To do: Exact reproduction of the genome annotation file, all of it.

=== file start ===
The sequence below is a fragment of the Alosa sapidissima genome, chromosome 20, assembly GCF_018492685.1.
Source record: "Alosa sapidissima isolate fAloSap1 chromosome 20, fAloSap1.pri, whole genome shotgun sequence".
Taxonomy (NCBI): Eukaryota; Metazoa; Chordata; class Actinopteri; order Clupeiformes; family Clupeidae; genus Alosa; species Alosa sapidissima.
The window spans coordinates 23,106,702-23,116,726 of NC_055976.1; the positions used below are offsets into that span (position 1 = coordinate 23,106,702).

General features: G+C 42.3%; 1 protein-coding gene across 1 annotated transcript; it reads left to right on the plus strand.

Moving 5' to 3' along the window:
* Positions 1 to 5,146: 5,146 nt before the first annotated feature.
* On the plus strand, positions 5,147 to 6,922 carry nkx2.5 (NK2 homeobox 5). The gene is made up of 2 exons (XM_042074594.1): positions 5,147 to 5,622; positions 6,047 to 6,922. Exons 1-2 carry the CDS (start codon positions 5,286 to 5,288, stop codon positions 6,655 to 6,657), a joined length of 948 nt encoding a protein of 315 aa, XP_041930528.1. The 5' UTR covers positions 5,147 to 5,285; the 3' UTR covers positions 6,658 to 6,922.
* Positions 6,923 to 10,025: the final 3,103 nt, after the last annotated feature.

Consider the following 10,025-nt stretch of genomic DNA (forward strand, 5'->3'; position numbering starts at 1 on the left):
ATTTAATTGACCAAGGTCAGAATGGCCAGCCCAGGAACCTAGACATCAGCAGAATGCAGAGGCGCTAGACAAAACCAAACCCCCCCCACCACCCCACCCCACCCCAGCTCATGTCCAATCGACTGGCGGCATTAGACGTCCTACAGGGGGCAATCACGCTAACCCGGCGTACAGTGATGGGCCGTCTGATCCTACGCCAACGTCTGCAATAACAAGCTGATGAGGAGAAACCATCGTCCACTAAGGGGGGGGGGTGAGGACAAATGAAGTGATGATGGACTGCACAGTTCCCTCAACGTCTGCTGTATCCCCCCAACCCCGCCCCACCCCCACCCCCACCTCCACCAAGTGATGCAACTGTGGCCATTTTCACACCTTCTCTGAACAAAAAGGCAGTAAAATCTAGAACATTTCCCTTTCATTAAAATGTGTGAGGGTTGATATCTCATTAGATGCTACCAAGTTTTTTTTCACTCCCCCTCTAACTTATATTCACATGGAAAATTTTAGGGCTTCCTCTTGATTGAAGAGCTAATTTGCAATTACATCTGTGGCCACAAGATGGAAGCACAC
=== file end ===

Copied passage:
The sequence below is a fragment of the Alosa sapidissima genome, chromosome 20, assembly GCF_018492685.1.
Source record: "Alosa sapidissima isolate fAloSap1 chromosome 20, fAloSap1.pri, whole genome shotgun sequence".
Taxonomy (NCBI): Eukaryota; Metazoa; Chordata; class Actinopteri; order Clupeiformes; family Clupeidae; genus Alosa; species Alosa sapidissima.
The window spans coordinates 23,106,702-23,116,726 of NC_055976.1; the positions used below are offsets into that span (position 1 = coordinate 23,106,702).

General features: G+C 42.3%; 1 protein-coding gene across 1 annotated transcript; it reads left to right on the plus strand.

Moving 5' to 3' along the window:
* Positions 1 to 5,146: 5,146 nt before the first annotated feature.
* On the plus strand, positions 5,147 to 6,922 carry nkx2.5 (NK2 homeobox 5). The gene is made up of 2 exons (XM_042074594.1): positions 5,147 to 5,622; positions 6,047 to 6,922. Exons 1-2 carry the CDS (start codon positions 5,286 to 5,288, stop codon positions 6,655 to 6,657), a joined length of 948 nt encoding a protein of 315 aa, XP_041930528.1. The 5' UTR covers positions 5,147 to 5,285; the 3' UTR covers positions 6,658 to 6,922.
* Positions 6,923 to 10,025: the final 3,103 nt, after the last annotated feature.

Consider the following 10,025-nt stretch of genomic DNA (forward strand, 5'->3'; position numbering starts at 1 on the left):
ATTTAATTGACCAAGGTCAGAATGGCCAGCCCAGGAACCTAGACATCAGCAGAATGCAGAGGCGCTAGACAAAACCAAACCCCCCCCACCACCCCACCCCACCCCAGCTCATGTCCAATCGACTGGCGGCATTAGACGTCCTACAGGGGGCAATCACGCTAACCCGGCGTACAGTGATGGGCCGTCTGATCCTACGCCAACGTCTGCAATAACAAGCTGATGAGGAGAAACCATCGTCCACTAAGGGGGGGGGGTGAGGACAAATGAAGTGATGATGGACTGCACAGTTCCCTCAACGTCTGCTGTATCCCCCCAACCCCGCCCCACCCCCACCCCCACCTCCACCAAGTGATGCAACTGTGGCCATTTTCACACCTTCTCTGAACAAAAAGGCAGTAAAATCTAGAACATTTCCCTTTCATTAAAATGTGTGAGGGTTGATATCTCATTAGATGCTACCAAGTTTTTTTTCACTCCCCCTCTAACTTATATTCACATGGAAAATTTTAGGGCTTCCTCTTGATTGAAGAGCTAATTTGCAATTACATCTGTGGCCACAAGATGGAAGCACAC